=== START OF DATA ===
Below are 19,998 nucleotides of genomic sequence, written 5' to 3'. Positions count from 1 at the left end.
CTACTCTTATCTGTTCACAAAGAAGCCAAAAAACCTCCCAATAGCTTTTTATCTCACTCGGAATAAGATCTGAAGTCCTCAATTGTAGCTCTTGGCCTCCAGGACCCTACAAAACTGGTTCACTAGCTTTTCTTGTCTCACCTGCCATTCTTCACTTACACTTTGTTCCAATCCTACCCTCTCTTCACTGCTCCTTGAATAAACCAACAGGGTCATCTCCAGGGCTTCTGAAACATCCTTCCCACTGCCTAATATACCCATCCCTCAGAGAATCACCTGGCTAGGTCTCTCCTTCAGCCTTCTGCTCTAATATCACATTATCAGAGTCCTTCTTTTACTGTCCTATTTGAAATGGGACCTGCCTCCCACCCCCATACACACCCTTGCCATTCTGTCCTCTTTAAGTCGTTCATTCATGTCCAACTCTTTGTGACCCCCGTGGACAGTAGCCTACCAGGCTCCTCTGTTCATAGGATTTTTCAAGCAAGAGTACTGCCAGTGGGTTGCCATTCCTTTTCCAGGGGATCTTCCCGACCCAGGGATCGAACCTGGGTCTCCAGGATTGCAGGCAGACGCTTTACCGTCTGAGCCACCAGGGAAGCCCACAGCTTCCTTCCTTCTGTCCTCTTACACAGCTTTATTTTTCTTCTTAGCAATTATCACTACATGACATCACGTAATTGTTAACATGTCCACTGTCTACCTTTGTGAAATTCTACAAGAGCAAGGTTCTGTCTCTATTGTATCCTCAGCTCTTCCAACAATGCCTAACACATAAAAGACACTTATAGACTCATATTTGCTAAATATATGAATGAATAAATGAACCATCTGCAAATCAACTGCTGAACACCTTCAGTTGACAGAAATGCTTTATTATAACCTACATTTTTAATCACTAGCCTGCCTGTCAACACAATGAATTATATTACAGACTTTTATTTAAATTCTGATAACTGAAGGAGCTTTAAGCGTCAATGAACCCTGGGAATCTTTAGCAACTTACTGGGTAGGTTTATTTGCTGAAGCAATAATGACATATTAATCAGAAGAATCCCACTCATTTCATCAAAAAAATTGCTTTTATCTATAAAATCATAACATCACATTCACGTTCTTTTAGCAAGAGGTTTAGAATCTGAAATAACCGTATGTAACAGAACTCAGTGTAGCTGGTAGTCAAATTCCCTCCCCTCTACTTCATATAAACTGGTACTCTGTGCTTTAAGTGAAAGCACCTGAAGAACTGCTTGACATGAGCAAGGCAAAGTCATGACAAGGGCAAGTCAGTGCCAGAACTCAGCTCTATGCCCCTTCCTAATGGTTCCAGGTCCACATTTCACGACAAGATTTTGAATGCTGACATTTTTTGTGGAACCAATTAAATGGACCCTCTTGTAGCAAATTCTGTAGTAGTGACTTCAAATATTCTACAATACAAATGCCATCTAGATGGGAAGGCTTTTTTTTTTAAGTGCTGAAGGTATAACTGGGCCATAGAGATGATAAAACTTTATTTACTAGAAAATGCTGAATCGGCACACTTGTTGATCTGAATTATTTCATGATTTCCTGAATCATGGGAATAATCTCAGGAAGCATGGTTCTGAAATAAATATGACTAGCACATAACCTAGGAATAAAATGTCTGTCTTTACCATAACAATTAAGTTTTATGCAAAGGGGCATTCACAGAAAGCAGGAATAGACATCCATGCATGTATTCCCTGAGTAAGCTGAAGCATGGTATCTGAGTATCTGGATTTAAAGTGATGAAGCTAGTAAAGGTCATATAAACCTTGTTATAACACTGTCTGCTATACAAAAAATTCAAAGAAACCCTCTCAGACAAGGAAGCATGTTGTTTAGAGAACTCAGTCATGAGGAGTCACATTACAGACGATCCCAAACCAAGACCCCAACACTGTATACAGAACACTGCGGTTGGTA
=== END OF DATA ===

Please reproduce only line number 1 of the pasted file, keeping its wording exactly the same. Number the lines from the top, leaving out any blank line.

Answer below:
Below are 19,998 nucleotides of genomic sequence, written 5' to 3'. Positions count from 1 at the left end.